where B0 (N) represents the static magnetic field amplitude at point N inside the sensitive volume 58, B0 (B) represents the static magnetic field amplitude at the boundary of the sensitive volume 58 and G represents the static magnetic field gradient in the direction of motion. The total movement, or displacement during a time interval, t, of the well logging instrument should be less than ΔS(N). More specifically:

vt<Δs(N)                                      (14)

where v represents the speed of motion of the well logging instrument. The total displacement of the instrument should not represent a substantial portion of the total volume. The inequality which should thus be satisfied can be written as:

 B0 (N)-B0 (B)!-<<B1                        (15)

A reasonable estimate of the maximum gradient in the direction of motion can be calculated as:

G<(0.1B1)/(vt)                                 (14)

For practical values of B1 in the range of 210-4 T, and v of about 0.05 m/sec, for a time of 200 milliseconds for a measurement sequence G should be less than about 210-3 T/m (equivalent to about 0.2 Gauss/cm). This value was used as a constraint in the procedure for optimizing the shape of the static magnetic field.

It is common for a logging instrument velocity perpendicular to the wellbore to be about 50 times smaller than the logging speed. This requires the static magnetic field gradient in the direction perpendicular to the longitudinal axis 78 to be less than about 0.1 T/m. The preferable geometry of the magnet shown in FIG. 5 has a radial static magnetic field gradient of 0.05 T/m (5 Gauss/cm). Other values of the radial amplitude gradient may be selected, depending on the NMR excitation frequency selected.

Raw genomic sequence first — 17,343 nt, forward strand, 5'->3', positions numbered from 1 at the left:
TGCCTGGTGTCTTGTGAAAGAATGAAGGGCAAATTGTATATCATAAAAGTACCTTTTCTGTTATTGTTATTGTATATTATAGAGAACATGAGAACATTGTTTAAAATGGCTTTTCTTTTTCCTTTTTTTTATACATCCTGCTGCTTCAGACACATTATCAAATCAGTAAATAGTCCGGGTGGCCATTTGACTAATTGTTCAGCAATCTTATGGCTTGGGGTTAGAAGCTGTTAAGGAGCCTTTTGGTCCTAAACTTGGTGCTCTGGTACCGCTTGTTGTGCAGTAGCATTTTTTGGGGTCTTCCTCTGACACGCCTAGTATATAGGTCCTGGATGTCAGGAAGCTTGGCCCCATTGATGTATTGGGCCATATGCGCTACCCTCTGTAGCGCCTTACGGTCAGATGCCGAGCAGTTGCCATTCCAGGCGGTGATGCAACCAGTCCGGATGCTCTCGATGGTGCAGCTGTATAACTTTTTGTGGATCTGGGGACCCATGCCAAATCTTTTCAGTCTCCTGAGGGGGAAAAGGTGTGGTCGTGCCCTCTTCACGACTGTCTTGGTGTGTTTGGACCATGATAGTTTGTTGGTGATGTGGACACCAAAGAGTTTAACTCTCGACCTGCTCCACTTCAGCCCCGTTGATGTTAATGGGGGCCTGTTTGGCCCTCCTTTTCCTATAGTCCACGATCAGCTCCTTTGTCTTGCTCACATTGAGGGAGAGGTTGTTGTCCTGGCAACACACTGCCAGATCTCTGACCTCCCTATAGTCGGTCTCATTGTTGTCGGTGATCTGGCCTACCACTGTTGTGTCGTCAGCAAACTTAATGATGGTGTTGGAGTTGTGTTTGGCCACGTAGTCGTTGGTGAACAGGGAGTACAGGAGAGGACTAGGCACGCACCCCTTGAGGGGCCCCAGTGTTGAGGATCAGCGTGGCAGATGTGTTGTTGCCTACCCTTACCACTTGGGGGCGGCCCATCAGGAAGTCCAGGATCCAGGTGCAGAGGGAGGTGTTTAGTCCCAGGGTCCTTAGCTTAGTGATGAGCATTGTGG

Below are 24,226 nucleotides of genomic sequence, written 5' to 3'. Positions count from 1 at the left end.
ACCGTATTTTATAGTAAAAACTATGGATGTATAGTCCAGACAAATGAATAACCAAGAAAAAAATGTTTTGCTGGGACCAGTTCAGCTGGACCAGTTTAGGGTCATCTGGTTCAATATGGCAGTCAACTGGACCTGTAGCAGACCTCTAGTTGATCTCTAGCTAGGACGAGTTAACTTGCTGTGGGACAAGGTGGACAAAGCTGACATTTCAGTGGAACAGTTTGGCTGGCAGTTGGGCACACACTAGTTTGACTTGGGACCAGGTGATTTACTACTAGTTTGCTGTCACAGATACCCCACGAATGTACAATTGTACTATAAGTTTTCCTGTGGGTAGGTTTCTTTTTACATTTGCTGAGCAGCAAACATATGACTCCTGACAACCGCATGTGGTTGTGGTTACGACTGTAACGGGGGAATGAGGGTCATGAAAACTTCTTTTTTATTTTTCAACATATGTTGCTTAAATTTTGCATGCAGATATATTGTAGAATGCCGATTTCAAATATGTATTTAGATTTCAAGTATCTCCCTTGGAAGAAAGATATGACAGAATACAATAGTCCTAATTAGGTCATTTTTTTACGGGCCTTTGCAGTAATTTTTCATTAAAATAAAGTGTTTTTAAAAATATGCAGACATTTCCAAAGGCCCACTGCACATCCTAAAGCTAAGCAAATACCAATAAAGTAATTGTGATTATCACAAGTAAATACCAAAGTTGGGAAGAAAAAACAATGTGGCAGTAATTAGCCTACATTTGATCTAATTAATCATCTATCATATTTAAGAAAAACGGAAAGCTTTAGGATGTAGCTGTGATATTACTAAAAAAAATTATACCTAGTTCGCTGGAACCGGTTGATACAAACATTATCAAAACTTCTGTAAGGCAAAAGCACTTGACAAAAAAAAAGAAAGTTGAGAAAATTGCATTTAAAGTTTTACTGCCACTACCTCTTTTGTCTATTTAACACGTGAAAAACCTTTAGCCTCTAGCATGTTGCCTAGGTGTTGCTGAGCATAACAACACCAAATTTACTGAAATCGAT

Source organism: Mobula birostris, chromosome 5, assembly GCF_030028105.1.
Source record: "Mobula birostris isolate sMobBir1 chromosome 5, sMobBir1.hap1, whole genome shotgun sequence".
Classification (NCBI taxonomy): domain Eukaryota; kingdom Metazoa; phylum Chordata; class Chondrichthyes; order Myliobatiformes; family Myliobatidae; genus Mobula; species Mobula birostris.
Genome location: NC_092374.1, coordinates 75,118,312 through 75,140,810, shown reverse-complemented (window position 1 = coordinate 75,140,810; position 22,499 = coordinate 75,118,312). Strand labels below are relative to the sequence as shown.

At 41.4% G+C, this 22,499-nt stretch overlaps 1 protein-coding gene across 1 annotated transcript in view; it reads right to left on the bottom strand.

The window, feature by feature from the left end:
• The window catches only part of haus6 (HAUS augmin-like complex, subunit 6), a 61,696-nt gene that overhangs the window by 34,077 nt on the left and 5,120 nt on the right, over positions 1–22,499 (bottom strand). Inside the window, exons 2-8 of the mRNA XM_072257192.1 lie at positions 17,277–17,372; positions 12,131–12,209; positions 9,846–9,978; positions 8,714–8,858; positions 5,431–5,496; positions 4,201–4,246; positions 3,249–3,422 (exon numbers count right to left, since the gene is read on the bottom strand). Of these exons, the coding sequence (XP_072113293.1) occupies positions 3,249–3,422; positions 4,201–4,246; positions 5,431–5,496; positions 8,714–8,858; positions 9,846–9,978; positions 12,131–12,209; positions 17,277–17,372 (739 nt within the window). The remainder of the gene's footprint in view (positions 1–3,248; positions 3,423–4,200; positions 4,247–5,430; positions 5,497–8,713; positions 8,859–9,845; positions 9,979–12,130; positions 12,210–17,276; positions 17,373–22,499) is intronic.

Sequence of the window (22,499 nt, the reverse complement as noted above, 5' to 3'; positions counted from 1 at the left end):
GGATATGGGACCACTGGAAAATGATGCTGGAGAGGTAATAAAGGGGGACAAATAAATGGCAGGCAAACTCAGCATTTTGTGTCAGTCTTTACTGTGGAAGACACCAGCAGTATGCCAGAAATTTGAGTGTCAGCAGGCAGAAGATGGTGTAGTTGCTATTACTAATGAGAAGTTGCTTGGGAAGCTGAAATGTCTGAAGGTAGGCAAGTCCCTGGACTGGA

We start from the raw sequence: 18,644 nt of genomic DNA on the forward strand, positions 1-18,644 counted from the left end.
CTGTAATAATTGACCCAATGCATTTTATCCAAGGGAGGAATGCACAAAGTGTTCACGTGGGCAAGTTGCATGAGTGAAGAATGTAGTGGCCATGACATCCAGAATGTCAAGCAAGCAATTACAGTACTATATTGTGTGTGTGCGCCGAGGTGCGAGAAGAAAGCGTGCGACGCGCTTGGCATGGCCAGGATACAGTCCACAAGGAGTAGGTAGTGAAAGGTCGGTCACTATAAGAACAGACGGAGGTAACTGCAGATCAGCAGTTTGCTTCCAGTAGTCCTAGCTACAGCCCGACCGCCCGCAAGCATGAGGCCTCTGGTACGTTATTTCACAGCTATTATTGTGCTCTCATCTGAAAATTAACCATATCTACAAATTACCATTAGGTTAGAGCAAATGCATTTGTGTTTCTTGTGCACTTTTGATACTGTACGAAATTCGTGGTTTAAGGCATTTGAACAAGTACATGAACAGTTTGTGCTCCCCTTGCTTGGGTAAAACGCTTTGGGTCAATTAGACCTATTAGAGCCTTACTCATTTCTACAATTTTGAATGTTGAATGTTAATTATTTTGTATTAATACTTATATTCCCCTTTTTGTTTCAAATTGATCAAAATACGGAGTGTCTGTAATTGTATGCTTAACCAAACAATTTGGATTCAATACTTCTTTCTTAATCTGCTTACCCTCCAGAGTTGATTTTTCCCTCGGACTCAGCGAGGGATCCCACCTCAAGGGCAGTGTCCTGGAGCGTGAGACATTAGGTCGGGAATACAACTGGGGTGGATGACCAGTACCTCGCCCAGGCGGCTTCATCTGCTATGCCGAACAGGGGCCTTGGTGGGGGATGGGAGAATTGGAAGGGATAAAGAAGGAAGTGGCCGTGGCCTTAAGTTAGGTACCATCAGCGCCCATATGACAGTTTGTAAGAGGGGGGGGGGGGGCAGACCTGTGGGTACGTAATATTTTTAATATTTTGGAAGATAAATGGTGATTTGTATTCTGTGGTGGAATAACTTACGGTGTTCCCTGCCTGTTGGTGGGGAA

The requirements for the radial static magnetic field gradient are also affected by the presence of earth magnetic field He. Earth's magnetic field is substantially homogeneous and is about 0.510-4 T in magnitude. The logging tool orientation with respect to the earth's magnetic field direction depends on the wellbore geographical location and drilling deviation. This field variation should not substantially change the radius Rsv of the sensitive volume (58 in FIG. 1). The magnitude of any such change in Rsv may be expressed as the ratio He /G. Therefore, the required radial static magnetic field magnitude gradient G should satisfy the inequality He /G<<Rsv ; or G>>He /Rsv. For Rsv =0.1 m G should be much greater than about 510-4 T/m. As a practical matter the radial gradient (210-2 T/m) of the magnet shown in FIG. 6 more than meets this requirement.

It will be readily appreciated by persons skilled in the art that the invention is not limited to what has been particularly shown and described herein. Rather the scope of the present invention should be limited only by the claims which follow.

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Referenced by
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Classifications
U.S. Classification324/303, 324/309, 324/307, 600/422, 324/322, 324/318, 600/410, 600/419
International ClassificationG01V3/32
Cooperative ClassificationG01V3/32
European ClassificationG01V3/32